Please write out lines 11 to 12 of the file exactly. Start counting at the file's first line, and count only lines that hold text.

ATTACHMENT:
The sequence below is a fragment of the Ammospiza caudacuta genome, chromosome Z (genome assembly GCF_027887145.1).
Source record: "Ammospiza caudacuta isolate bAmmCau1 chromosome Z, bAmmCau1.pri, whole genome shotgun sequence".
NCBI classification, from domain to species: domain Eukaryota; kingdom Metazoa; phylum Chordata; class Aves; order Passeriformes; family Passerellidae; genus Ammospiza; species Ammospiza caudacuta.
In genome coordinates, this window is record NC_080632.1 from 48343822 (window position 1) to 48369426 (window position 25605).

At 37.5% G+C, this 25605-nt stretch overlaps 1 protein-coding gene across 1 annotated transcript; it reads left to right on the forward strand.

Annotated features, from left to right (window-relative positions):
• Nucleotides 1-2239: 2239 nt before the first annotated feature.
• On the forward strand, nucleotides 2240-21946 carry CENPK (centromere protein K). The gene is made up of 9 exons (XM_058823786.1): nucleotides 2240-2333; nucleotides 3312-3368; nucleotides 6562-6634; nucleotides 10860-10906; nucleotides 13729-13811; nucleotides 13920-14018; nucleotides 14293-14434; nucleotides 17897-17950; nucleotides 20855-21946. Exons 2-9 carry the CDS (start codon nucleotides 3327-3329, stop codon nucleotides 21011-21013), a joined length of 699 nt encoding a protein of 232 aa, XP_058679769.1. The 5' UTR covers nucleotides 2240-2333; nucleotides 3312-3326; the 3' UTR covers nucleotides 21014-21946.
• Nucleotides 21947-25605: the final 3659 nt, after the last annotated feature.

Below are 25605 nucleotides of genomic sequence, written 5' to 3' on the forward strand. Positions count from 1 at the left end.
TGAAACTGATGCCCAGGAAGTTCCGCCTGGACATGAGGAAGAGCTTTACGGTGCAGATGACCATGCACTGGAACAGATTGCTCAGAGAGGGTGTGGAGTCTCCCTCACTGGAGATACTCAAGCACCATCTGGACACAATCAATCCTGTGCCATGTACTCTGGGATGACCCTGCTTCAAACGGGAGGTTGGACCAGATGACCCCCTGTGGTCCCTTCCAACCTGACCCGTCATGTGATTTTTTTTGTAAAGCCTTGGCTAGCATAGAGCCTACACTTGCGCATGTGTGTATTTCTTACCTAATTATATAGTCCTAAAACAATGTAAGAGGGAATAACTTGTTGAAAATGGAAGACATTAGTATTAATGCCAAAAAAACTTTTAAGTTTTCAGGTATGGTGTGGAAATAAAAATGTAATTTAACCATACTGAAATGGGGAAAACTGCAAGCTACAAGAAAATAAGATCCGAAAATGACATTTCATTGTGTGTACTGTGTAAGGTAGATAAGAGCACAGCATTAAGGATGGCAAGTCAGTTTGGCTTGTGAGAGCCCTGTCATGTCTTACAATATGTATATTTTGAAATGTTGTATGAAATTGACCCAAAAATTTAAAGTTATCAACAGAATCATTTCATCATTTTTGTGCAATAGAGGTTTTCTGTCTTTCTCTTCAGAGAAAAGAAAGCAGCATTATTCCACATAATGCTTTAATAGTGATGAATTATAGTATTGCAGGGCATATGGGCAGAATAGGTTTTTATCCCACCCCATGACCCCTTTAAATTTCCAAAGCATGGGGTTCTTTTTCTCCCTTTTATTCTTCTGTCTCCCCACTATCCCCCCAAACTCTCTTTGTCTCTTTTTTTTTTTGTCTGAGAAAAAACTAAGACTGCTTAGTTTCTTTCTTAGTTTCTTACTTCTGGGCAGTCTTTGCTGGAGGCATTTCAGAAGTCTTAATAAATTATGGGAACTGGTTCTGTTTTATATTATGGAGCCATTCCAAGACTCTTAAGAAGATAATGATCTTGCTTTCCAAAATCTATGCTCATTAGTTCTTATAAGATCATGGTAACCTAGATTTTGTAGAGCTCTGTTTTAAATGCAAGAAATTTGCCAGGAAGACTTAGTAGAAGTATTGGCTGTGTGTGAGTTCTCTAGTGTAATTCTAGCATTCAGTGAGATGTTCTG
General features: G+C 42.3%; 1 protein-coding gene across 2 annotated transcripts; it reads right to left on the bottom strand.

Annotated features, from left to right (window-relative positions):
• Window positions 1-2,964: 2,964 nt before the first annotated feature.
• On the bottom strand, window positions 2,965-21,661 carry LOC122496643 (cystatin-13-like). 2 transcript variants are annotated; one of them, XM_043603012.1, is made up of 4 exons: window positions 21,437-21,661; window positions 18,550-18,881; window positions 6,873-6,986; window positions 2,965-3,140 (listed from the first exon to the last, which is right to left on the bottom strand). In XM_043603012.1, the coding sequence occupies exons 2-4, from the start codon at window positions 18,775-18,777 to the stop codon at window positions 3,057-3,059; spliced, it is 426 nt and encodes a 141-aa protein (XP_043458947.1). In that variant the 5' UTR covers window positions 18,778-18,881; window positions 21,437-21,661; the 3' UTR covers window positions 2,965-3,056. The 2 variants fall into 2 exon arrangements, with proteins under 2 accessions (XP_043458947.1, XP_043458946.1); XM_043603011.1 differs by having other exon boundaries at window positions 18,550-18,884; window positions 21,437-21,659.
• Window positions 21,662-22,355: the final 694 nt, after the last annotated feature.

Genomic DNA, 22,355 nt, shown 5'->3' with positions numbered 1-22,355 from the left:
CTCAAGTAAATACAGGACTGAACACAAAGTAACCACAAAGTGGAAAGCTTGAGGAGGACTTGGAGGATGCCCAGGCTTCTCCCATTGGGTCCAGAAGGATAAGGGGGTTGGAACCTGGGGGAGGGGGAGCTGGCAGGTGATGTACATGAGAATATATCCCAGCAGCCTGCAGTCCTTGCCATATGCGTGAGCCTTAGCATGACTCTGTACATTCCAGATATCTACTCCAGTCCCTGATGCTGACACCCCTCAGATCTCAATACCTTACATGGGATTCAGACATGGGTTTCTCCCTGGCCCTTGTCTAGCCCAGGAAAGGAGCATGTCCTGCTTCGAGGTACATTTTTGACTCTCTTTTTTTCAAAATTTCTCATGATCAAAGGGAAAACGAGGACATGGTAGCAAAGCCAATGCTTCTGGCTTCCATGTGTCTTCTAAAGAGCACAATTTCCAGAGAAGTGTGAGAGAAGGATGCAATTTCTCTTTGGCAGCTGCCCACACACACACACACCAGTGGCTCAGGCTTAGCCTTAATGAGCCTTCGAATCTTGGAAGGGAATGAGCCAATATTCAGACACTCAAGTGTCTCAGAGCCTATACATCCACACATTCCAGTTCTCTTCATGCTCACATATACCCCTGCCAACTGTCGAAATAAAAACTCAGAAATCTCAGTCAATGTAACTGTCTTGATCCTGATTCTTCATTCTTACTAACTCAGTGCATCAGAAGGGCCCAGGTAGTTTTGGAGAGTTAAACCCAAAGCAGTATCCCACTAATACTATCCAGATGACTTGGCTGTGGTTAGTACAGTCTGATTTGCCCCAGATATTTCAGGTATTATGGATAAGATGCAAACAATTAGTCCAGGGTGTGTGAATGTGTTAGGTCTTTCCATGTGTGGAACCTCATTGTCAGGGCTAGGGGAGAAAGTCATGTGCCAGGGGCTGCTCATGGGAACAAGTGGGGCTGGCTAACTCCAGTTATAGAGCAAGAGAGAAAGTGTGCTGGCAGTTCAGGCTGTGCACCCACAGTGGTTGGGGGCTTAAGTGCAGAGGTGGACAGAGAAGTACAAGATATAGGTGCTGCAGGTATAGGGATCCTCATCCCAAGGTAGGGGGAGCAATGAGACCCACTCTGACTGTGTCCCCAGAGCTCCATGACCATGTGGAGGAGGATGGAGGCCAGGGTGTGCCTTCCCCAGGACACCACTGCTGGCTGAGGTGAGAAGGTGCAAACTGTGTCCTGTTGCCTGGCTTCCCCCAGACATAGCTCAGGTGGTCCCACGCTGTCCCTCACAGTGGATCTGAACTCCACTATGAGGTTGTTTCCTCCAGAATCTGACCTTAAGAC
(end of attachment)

TGAAACTGATGCCCAGGAAGTTCCGCCTGGACATGAGGAAGAGCTTTACGGTGCAGATGACCATGCACTGGAACAGATTGCTCAGAGAGGGTGTGGAGTCTCCCTCACTGGAGATACTCAAGCACCATCTGGACACAATCAATCCTGTGCCATGTACTCTGGGATGACCCTGCTTCAAACGGGAGGTTGGACCAGATGACCCCCTGTGGTCCCTTCCAACCTGACCCGTCATGTGATTTTTTTTGTAAAGCCTTGGCTAGCATAGAGCCTACACTTGCGCATGTGTGTATTTCTTACCTAATTATATAGTCCTAAAACAATGTAAGAGGGAATAACTTGTTGAAAATGGAAGACATTAGTATTAATGCCAAAAAAACTTTTAAGTTTTCAGGTATGGTGTGGAAATAAAAATGTAATTTAACCATACTGAAATGGGGAAAACTGCAAGCTACAAGAAAATAAGATCCGAAAATGACATTTCATTGTGTGTACTGTGTAAGGTAGATAAGAGCACAGCATTAAGGATGGCAAGTCAGTTTGGCTTGTGAGAGCCCTGTCATGTCTTACAATATGTATATTTTGAAATGTTGTATGAAATTGACCCAAAAATTTAAAGTTATCAACAGAATCATTTCATCATTTTTGTGCAATAGAGGTTTTCTGTCTTTCTCTTCAGAGAAAAGAAAGCAGCATTATTCCACATAATGCTTTAATAGTGATGAATTATAGTATTGCAGGGCATATGGGCAGAATAGGTTTTTATCCCACCCCATGACCCCTTTAAATTTCCAAAGCATGGGGTTCTTTTTCTCCCTTTTATTCTTCTGTCTCCCCACTATCCCCCCAAACTCTCTTTGTCTCTTTTTTTTTTTGTCTGAGAAAAAACTAAGACTGCTTAGTTTCTTTCTTAGTTTCTTACTTCTGGGCAGTCTTTGCTGGAGGCATTTCAGAAGTCTTAATAAATTATGGGAACTGGTTCTGTTTTATATTATGGAGCCATTCCAAGACTCTTAAGAAGATAATGATCTTGCTTTCCAAAATCTATGCTCATTAGTTCTTATAAGATCATGGTAACCTAGATTTTGTAGAGCTCTGTTTTAAATGCAAGAAATTTGCCAGGAAGACTTAGTAGAAGTATTGGCTGTGTGTGAGTTCTCTAGTGTAATTCTAGCATTCAGTGAGATGTTCTG
General features: G+C 42.3%; 1 protein-coding gene across 2 annotated transcripts; it reads right to left on the bottom strand.